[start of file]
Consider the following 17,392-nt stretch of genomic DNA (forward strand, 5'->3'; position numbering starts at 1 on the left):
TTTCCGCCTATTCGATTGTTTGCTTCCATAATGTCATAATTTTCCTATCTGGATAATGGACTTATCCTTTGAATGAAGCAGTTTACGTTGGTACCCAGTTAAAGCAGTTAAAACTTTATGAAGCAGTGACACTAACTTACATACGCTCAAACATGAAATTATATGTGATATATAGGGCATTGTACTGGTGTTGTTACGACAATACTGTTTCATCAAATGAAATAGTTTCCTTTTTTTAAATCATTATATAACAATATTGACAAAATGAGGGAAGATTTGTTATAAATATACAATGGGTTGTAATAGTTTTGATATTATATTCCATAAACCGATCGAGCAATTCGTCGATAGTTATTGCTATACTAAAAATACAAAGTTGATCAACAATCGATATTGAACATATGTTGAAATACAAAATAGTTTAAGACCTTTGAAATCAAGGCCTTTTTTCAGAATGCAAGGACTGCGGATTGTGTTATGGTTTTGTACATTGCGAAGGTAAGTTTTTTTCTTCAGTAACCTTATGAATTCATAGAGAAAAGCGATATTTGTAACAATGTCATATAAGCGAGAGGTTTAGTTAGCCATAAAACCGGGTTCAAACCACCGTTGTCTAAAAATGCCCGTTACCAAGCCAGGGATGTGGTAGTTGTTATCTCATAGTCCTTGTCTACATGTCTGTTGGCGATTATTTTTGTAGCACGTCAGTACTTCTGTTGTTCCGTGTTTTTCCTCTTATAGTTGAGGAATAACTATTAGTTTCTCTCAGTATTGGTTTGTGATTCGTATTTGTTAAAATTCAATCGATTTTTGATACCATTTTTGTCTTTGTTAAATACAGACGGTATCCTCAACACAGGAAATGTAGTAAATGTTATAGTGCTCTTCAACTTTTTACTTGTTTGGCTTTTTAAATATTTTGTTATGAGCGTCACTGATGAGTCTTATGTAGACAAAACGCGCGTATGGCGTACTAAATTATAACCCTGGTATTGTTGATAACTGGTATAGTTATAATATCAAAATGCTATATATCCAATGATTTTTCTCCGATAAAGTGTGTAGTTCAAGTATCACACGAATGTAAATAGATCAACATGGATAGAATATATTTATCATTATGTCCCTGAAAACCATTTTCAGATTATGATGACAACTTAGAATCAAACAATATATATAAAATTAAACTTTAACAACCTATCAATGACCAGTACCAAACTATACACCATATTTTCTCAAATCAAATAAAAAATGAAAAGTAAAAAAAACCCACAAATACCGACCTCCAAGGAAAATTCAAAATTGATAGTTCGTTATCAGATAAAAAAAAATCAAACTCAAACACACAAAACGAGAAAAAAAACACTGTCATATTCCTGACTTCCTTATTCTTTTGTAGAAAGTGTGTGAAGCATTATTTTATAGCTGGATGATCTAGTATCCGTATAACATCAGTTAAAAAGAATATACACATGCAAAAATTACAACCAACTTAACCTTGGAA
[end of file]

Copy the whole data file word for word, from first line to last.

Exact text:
Consider the following 17,392-nt stretch of genomic DNA (forward strand, 5'->3'; position numbering starts at 1 on the left):
TTTCCGCCTATTCGATTGTTTGCTTCCATAATGTCATAATTTTCCTATCTGGATAATGGACTTATCCTTTGAATGAAGCAGTTTACGTTGGTACCCAGTTAAAGCAGTTAAAACTTTATGAAGCAGTGACACTAACTTACATACGCTCAAACATGAAATTATATGTGATATATAGGGCATTGTACTGGTGTTGTTACGACAATACTGTTTCATCAAATGAAATAGTTTCCTTTTTTTAAATCATTATATAACAATATTGACAAAATGAGGGAAGATTTGTTATAAATATACAATGGGTTGTAATAGTTTTGATATTATATTCCATAAACCGATCGAGCAATTCGTCGATAGTTATTGCTATACTAAAAATACAAAGTTGATCAACAATCGATATTGAACATATGTTGAAATACAAAATAGTTTAAGACCTTTGAAATCAAGGCCTTTTTTCAGAATGCAAGGACTGCGGATTGTGTTATGGTTTTGTACATTGCGAAGGTAAGTTTTTTTCTTCAGTAACCTTATGAATTCATAGAGAAAAGCGATATTTGTAACAATGTCATATAAGCGAGAGGTTTAGTTAGCCATAAAACCGGGTTCAAACCACCGTTGTCTAAAAATGCCCGTTACCAAGCCAGGGATGTGGTAGTTGTTATCTCATAGTCCTTGTCTACATGTCTGTTGGCGATTATTTTTGTAGCACGTCAGTACTTCTGTTGTTCCGTGTTTTTCCTCTTATAGTTGAGGAATAACTATTAGTTTCTCTCAGTATTGGTTTGTGATTCGTATTTGTTAAAATTCAATCGATTTTTGATACCATTTTTGTCTTTGTTAAATACAGACGGTATCCTCAACACAGGAAATGTAGTAAATGTTATAGTGCTCTTCAACTTTTTACTTGTTTGGCTTTTTAAATATTTTGTTATGAGCGTCACTGATGAGTCTTATGTAGACAAAACGCGCGTATGGCGTACTAAATTATAACCCTGGTATTGTTGATAACTGGTATAGTTATAATATCAAAATGCTATATATCCAATGATTTTTCTCCGATAAAGTGTGTAGTTCAAGTATCACACGAATGTAAATAGATCAACATGGATAGAATATATTTATCATTATGTCCCTGAAAACCATTTTCAGATTATGATGACAACTTAGAATCAAACAATATATATAAAATTAAACTTTAACAACCTATCAATGACCAGTACCAAACTATACACCATATTTTCTCAAATCAAATAAAAAATGAAAAGTAAAAAAAACCCACAAATACCGACCTCCAAGGAAAATTCAAAATTGATAGTTCGTTATCAGATAAAAAAAAATCAAACTCAAACACACAAAACGAGAAAAAAAACACTGTCATATTCCTGACTTCCTTATTCTTTTGTAGAAAGTGTGTGAAGCATTATTTTATAGCTGGATGATCTAGTATCCGTATAACATCAGTTAAAAAGAATATACACATGCAAAAATTACAACCAACTTAACCTTGGAA